Physical therapists (PTs) have long understood that mobility plays a key role in a patient's recovery from the Intensive Care Unit (ICU), but now national-profile articles are bringing this fact to a much wider audience. In recent articles in The Wall Street Journal and The Atlantic, physical therapy is being identified as 1 of several post-ICU treatments that can reduce the risk of long-term cognitive and physical impairment after stays in the ICU.
WSJ reported on November 25 on the prevalence of post-intensive care syndrome, a condition that includes brain dysfunction, post-traumatic stress symptoms, depression, fatigue, and muscle weakness.
Researchers quoted for the story pointed to the importance of "hard-core physical and mental rehabilitation" in successful recovery and asserted that "post-ICU patients need the same kinds of occupational and physical therapy as heart attack and stroke survivors."
A related essay in the November 21 Atlantic by Daniela J. Lamas, MD, touches on the long-term challenges faced by patients treated in ICUs and advocates for treatment approaches that acknowledge that release from the ICU "is not a victory narrative now, but one person's unfinished story."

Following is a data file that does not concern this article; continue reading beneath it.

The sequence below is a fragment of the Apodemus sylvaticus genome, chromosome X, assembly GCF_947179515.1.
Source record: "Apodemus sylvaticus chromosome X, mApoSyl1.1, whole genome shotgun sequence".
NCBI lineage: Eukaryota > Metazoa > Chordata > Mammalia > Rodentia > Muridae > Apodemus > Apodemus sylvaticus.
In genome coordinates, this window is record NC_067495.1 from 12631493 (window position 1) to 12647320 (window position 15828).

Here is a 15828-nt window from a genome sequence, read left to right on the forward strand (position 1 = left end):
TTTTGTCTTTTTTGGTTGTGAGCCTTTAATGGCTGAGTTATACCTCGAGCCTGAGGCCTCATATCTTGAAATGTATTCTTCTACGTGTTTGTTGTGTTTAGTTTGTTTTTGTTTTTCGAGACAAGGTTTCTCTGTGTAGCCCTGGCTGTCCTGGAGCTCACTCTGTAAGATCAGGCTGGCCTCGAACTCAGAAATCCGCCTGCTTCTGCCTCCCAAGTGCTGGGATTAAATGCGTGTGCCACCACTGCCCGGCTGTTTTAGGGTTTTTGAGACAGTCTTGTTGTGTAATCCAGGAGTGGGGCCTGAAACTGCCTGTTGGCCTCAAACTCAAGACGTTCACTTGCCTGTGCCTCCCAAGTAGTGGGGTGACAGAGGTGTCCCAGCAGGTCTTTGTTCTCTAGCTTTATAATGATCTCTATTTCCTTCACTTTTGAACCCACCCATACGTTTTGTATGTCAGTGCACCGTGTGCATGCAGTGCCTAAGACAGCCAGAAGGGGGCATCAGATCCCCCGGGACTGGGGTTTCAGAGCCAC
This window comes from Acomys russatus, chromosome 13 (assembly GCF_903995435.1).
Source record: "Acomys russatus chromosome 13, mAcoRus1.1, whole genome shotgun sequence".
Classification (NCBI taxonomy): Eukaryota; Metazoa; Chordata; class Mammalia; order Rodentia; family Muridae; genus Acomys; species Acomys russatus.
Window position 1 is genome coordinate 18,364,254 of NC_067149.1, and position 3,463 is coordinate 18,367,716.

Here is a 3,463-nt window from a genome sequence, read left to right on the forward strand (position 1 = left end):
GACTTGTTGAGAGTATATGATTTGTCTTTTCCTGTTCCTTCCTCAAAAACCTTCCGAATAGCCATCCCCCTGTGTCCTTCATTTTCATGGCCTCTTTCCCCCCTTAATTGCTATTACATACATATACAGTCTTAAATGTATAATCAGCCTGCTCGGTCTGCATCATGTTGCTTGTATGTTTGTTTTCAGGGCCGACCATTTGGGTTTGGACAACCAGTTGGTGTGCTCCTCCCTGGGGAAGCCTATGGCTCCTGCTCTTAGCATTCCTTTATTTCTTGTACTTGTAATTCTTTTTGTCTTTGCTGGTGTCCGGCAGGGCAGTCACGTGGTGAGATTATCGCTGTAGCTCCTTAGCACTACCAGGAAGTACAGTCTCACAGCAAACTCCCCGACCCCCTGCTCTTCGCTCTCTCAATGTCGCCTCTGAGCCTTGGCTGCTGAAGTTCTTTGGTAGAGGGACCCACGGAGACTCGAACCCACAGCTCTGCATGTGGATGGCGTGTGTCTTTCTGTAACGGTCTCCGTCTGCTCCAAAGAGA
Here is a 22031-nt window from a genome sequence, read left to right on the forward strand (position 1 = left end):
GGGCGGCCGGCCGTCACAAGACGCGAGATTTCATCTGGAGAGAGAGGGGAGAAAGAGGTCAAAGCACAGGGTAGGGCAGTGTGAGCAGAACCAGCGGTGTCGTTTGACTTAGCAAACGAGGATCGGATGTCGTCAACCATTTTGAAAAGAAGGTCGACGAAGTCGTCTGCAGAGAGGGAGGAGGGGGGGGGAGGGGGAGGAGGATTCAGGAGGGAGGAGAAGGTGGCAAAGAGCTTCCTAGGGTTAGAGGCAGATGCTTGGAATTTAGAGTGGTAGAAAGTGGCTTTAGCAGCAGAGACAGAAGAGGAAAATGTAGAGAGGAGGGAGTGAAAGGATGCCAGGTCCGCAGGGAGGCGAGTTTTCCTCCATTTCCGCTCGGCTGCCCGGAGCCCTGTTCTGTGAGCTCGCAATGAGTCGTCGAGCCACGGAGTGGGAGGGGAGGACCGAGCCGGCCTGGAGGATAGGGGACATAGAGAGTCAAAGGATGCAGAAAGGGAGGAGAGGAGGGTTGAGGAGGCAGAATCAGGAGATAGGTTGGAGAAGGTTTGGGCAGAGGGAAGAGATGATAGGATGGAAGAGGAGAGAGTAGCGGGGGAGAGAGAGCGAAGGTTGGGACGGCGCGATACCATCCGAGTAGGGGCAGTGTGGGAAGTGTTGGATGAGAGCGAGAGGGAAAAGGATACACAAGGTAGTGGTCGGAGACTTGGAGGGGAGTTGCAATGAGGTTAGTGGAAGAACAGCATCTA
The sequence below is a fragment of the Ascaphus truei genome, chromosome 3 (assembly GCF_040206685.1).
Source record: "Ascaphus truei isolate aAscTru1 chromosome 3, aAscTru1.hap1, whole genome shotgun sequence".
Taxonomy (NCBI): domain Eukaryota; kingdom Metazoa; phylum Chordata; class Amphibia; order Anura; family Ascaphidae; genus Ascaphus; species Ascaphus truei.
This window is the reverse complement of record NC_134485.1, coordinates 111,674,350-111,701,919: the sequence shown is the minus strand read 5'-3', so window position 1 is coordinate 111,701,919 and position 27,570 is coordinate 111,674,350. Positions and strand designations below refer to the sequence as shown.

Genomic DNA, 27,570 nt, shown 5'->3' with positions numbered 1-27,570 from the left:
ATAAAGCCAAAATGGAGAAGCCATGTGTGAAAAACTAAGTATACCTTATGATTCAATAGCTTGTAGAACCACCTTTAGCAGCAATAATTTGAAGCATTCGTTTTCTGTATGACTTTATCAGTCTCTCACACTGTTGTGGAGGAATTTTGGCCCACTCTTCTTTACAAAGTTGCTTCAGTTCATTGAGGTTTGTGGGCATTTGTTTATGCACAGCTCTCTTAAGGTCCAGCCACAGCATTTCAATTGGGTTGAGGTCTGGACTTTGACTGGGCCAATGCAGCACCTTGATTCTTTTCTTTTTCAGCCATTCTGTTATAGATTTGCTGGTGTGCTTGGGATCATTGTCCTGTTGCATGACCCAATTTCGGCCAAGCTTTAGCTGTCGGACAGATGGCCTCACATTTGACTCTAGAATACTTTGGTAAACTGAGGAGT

The articles echo earlier pieces of reporting that appeared on National Public Radio and other outlets, most of which were sparked by a Vanderbilt University report on post-ICU conditions.
PTs play a key role in successful treatment of patients in ICUs, recently released from the units, and throughout the post-acute care continuum. APTA offers multiple resources on ICU-related practice, including a video on collaborative care models in the ICU and continuing education on promoting early mobility. The latest evidence-based research, including an article titled "Innovative Mobility Strategies for the Patient With Intensive Care Unit-Acquired Weakness: A Case Report," are available through PTNow, APTA's research access tool.
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